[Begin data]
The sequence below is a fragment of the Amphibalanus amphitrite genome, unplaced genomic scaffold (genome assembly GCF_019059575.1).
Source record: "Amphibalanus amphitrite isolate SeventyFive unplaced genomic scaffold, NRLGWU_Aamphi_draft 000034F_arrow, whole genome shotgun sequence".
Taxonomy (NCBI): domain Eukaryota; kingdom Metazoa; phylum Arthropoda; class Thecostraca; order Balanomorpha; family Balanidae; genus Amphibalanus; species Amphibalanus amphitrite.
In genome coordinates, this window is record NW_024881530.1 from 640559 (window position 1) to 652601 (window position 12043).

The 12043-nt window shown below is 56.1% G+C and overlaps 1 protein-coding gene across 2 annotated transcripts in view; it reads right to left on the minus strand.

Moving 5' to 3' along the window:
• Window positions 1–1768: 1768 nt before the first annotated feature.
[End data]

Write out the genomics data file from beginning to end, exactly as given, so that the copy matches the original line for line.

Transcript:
The sequence below is a fragment of the Amphibalanus amphitrite genome, unplaced genomic scaffold (genome assembly GCF_019059575.1).
Source record: "Amphibalanus amphitrite isolate SeventyFive unplaced genomic scaffold, NRLGWU_Aamphi_draft 000034F_arrow, whole genome shotgun sequence".
Taxonomy (NCBI): domain Eukaryota; kingdom Metazoa; phylum Arthropoda; class Thecostraca; order Balanomorpha; family Balanidae; genus Amphibalanus; species Amphibalanus amphitrite.
In genome coordinates, this window is record NW_024881530.1 from 640559 (window position 1) to 652601 (window position 12043).

The 12043-nt window shown below is 56.1% G+C and overlaps 1 protein-coding gene across 2 annotated transcripts in view; it reads right to left on the minus strand.

Moving 5' to 3' along the window:
• Window positions 1–1768: 1768 nt before the first annotated feature.